The external fund manager backed by Berkshire Hathaway's Charlie Munger, Li Lu, makes no bones about it when he says 'The biggest investment risk is not the volatility of prices, but whether you will suffer a permanent loss of capital.' So it might be obvious that you need to consider debt, when you think about how risky any given stock is, because too much debt can sink a company. As with many other companies FormFactor, Inc. (NASDAQ:FORM) makes use of debt. But the real question is whether this debt is making the company risky.
When Is Debt Dangerous?
Debt is a tool to help businesses grow, but if a business is incapable of paying off its lenders, then it exists at their mercy. In the worst case scenario, a company can go bankrupt if it cannot pay its creditors. However, a more common (but still painful) scenario is that it has to raise new equity capital at a low price, thus permanently diluting shareholders. Of course, plenty of companies use debt to fund growth, without any negative consequences. The first step when considering a company's debt levels is to consider its cash and debt together.
How Much Debt Does FormFactor Carry?
The image below, which you can click on for greater detail, shows that FormFactor had debt of US$29.5m at the end of June 2021, a reduction from US$50.1m over a year. However, its balance sheet shows it holds US$256.2m in cash, so it actually has US$226.8m net cash.
How Strong Is FormFactor's Balance Sheet?
The latest balance sheet data shows that FormFactor had liabilities of US$153.9m due within a year, and liabilities of US$65.1m falling due after that. Offsetting this, it had US$256.2m in cash and US$111.9m in receivables that were due within 12 months. So it actually has US$149.1m more liquid assets than total liabilities.
This short term liquidity is a sign that FormFactor could probably pay off its debt with ease, as its balance sheet is far from stretched. Succinctly put, FormFactor boasts net cash, so it's fair to say it does not have a heavy debt load!
Also positive, FormFactor grew its EBIT by 24% in the last year, and that should make it easier to pay down debt, going forward. There's no doubt that we learn most about debt from the balance sheet. But ultimately the future profitability of the business will decide if FormFactor can strengthen its balance sheet over time. So if you want to see what the professionals think, you might find this free report on analyst profit forecasts to be interesting.
Finally, while the tax-man may adore accounting profits, lenders only accept cold hard cash. While FormFactor has net cash on its balance sheet, it's still worth taking a look at its ability to convert earnings before interest and tax (EBIT) to free cash flow, to help us understand how quickly it is building (or eroding) that cash balance. Happily for any shareholders, FormFactor actually produced more free cash flow than EBIT over the last three years. There's nothing better than incoming cash when it comes to staying in your lenders' good graces.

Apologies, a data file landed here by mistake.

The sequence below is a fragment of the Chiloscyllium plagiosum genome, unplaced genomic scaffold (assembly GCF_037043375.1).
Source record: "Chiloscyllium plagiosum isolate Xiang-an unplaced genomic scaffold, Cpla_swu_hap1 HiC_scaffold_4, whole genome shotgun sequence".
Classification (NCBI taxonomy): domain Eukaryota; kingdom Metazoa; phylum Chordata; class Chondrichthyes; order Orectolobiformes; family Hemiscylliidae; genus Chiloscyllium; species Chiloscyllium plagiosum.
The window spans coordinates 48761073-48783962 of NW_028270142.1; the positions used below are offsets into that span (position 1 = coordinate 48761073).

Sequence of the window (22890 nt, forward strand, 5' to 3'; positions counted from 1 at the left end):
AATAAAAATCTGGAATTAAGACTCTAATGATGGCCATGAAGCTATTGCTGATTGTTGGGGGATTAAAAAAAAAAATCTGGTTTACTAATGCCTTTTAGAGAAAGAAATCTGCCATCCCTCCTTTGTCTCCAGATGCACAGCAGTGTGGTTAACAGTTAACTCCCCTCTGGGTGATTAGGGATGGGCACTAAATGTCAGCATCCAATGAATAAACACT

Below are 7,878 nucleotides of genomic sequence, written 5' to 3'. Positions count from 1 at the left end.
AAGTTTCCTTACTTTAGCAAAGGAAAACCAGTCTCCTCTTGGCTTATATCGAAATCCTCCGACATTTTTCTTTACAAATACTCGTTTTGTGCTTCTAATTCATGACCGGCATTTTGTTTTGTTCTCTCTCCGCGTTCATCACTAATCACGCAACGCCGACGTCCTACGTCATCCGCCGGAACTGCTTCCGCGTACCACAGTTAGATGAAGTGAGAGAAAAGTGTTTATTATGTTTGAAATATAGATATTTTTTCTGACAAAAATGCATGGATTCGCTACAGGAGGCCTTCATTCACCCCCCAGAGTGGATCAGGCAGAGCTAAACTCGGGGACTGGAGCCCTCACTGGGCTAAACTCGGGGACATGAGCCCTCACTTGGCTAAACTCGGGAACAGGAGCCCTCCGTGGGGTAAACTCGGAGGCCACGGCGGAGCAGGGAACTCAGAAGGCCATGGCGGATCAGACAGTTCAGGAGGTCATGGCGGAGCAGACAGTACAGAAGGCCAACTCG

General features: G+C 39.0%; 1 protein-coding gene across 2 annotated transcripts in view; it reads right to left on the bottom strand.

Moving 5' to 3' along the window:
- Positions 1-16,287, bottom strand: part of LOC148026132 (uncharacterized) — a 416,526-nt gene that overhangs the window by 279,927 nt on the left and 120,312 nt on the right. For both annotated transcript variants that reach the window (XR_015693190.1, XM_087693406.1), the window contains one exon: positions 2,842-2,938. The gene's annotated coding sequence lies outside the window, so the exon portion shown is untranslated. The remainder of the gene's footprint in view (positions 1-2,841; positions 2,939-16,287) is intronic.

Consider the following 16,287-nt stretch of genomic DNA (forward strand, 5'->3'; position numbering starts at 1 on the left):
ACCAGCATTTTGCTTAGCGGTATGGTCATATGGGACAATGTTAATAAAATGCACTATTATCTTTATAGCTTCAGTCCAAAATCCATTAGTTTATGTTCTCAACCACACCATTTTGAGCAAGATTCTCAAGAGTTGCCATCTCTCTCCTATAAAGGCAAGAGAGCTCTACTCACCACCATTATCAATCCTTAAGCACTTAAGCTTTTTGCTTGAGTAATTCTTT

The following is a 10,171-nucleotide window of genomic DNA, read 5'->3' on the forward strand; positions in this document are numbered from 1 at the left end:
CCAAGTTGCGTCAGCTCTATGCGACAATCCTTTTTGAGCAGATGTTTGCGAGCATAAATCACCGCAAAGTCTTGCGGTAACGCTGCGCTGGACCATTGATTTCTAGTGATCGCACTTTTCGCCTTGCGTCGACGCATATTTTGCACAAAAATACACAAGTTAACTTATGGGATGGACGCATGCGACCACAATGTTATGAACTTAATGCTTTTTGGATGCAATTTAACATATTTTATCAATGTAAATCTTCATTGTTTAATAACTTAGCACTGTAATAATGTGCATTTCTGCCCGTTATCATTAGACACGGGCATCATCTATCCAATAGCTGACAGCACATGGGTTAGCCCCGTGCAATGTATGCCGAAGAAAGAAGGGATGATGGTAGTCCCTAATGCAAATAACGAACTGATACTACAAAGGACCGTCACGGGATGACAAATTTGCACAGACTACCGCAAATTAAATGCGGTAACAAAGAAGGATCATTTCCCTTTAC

While we empathize with investors who find debt concerning, you should keep in mind that FormFactor has net cash of US$226.8m, as well as more liquid assets than liabilities. The cherry on top was that in converted 141% of that EBIT to free cash flow, bringing in US$103m. So is FormFactor's debt a risk? It doesn't seem so to us. Another factor that would give us confidence in FormFactor would be if insiders have been buying shares: if you're conscious of that signal too, you can find out instantly by clicking this link.
At the end of the day, it's often better to focus on companies that are free from net debt. You can access our special list of such companies (all with a track record of profit growth). It's free.
This article by Simply Wall St is general in nature. We provide commentary based on historical data and analyst forecasts only using an unbiased methodology and our articles are not intended to be financial advice. It does not constitute a recommendation to buy or sell any stock, and does not take account of your objectives, or your financial situation. We aim to bring you long-term focused analysis driven by fundamental data. Note that our analysis may not factor in the latest price-sensitive company announcements or qualitative material. Simply Wall St has no position in any stocks mentioned.
Have feedback on this article? Concerned about the content? Get in touch with us directly. Alternatively, email editorial-team (at) simplywallst.com.